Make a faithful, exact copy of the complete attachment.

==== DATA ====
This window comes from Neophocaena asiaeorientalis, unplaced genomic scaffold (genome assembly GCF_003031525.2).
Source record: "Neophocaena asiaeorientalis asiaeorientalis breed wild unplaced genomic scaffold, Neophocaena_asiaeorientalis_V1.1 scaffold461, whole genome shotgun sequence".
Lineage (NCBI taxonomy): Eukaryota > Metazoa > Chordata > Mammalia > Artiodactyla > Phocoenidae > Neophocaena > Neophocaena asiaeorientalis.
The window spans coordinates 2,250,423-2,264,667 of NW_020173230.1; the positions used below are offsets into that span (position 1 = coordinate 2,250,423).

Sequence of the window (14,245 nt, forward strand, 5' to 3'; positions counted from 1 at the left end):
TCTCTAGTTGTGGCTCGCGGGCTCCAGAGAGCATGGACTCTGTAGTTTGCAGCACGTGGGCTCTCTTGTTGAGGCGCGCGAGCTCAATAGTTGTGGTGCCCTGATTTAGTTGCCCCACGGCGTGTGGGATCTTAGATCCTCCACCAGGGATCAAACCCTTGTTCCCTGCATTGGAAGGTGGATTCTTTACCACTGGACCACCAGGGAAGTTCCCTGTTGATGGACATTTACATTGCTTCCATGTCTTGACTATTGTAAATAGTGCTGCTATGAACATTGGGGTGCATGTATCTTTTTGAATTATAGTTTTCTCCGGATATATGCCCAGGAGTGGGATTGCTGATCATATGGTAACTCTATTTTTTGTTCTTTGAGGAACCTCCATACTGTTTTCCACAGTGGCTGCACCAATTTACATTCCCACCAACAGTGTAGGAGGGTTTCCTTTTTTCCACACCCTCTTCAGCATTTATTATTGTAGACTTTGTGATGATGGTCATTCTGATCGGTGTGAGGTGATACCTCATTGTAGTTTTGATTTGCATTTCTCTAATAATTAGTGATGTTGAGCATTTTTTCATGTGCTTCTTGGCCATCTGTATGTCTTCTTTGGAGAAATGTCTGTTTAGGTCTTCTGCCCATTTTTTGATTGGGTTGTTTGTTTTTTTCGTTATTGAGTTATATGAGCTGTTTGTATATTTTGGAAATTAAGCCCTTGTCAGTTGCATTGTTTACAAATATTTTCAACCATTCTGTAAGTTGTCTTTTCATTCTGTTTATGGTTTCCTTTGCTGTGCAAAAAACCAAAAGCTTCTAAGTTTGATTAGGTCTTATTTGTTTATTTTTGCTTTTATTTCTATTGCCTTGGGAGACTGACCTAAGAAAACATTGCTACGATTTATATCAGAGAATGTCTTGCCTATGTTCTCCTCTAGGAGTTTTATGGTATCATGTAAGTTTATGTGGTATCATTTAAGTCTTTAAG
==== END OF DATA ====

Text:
This window comes from Neophocaena asiaeorientalis, unplaced genomic scaffold (genome assembly GCF_003031525.2).
Source record: "Neophocaena asiaeorientalis asiaeorientalis breed wild unplaced genomic scaffold, Neophocaena_asiaeorientalis_V1.1 scaffold461, whole genome shotgun sequence".
Lineage (NCBI taxonomy): Eukaryota > Metazoa > Chordata > Mammalia > Artiodactyla > Phocoenidae > Neophocaena > Neophocaena asiaeorientalis.
The window spans coordinates 2,250,423-2,264,667 of NW_020173230.1; the positions used below are offsets into that span (position 1 = coordinate 2,250,423).

Sequence of the window (14,245 nt, forward strand, 5' to 3'; positions counted from 1 at the left end):
TCTCTAGTTGTGGCTCGCGGGCTCCAGAGAGCATGGACTCTGTAGTTTGCAGCACGTGGGCTCTCTTGTTGAGGCGCGCGAGCTCAATAGTTGTGGTGCCCTGATTTAGTTGCCCCACGGCGTGTGGGATCTTAGATCCTCCACCAGGGATCAAACCCTTGTTCCCTGCATTGGAAGGTGGATTCTTTACCACTGGACCACCAGGGAAGTTCCCTGTTGATGGACATTTACATTGCTTCCATGTCTTGACTATTGTAAATAGTGCTGCTATGAACATTGGGGTGCATGTATCTTTTTGAATTATAGTTTTCTCCGGATATATGCCCAGGAGTGGGATTGCTGATCATATGGTAACTCTATTTTTTGTTCTTTGAGGAACCTCCATACTGTTTTCCACAGTGGCTGCACCAATTTACATTCCCACCAACAGTGTAGGAGGGTTTCCTTTTTTCCACACCCTCTTCAGCATTTATTATTGTAGACTTTGTGATGATGGTCATTCTGATCGGTGTGAGGTGATACCTCATTGTAGTTTTGATTTGCATTTCTCTAATAATTAGTGATGTTGAGCATTTTTTCATGTGCTTCTTGGCCATCTGTATGTCTTCTTTGGAGAAATGTCTGTTTAGGTCTTCTGCCCATTTTTTGATTGGGTTGTTTGTTTTTTTCGTTATTGAGTTATATGAGCTGTTTGTATATTTTGGAAATTAAGCCCTTGTCAGTTGCATTGTTTACAAATATTTTCAACCATTCTGTAAGTTGTCTTTTCATTCTGTTTATGGTTTCCTTTGCTGTGCAAAAAACCAAAAGCTTCTAAGTTTGATTAGGTCTTATTTGTTTATTTTTGCTTTTATTTCTATTGCCTTGGGAGACTGACCTAAGAAAACATTGCTACGATTTATATCAGAGAATGTCTTGCCTATGTTCTCCTCTAGGAGTTTTATGGTATCATGTAAGTTTATGTGGTATCATTTAAGTCTTTAAG